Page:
Are you U or non-U? By which I mean, are you a universalist or a relativist? Forget left and right; the defining political divide of the global era is between those who believe that some moral rights and freedoms ought to be universal and those who argue that each culture to its own. This new frontline of contemporary debate runs across issues as diverse as race, faith, multiculturalism, feminism, gay rights, freedom of speech and foreign policy. In each instance, the argument eventually comes down to whether you have a universalist or relativist view of the world. Universalists argue that certain rights and protections – freedom of speech, democracy, the rule of law – are common or, at least, should be available to all people. Relativists maintain that different cultures have different values and that it’s impossible to say that one system or idea is better than another and, moreover, it’s racist to try.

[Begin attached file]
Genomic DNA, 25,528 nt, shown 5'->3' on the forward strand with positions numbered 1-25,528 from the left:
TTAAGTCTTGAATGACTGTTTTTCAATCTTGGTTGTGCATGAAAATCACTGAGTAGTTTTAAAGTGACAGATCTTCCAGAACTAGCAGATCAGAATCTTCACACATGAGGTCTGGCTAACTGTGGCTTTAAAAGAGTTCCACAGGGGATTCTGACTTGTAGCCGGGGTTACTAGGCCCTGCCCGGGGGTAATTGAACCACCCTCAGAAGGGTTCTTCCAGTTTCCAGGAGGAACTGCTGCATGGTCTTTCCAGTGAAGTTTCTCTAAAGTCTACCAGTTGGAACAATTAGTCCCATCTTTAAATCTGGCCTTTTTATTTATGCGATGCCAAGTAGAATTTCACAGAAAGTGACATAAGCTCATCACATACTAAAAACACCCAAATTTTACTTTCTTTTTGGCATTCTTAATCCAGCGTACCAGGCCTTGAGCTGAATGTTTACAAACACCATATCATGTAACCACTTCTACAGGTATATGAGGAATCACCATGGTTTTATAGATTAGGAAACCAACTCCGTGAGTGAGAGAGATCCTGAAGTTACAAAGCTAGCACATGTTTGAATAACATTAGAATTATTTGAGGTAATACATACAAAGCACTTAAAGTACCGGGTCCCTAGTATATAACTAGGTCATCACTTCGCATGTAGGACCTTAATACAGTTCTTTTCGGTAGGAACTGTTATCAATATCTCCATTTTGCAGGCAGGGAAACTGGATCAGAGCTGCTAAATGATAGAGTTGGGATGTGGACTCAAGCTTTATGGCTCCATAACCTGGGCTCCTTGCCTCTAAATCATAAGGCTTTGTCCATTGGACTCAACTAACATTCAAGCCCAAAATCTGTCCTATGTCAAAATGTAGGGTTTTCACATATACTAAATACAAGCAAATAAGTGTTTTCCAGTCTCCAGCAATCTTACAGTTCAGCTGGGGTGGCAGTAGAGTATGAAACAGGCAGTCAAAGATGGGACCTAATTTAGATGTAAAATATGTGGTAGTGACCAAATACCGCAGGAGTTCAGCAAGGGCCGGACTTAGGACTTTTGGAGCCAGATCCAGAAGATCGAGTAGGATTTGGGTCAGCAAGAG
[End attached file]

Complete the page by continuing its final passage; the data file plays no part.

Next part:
If all of that sounds a little abstract and theoretical, then a quick glance at government policy is enough to show that these contradictory principles underpin many of the most significant developments of recent years. For example, the interventions in Kosovo, Sierra Leone and, most controversially, Iraq were predicated, give or take a few WMD, on the notion that the inhabitants of those countries should be extended the democratic rights that most people in the West take for granted.
more from the Observer here.
Stuart Watkins in the excellent ReadySteadyBook.com reviews Dennett’s Breaking the Spell.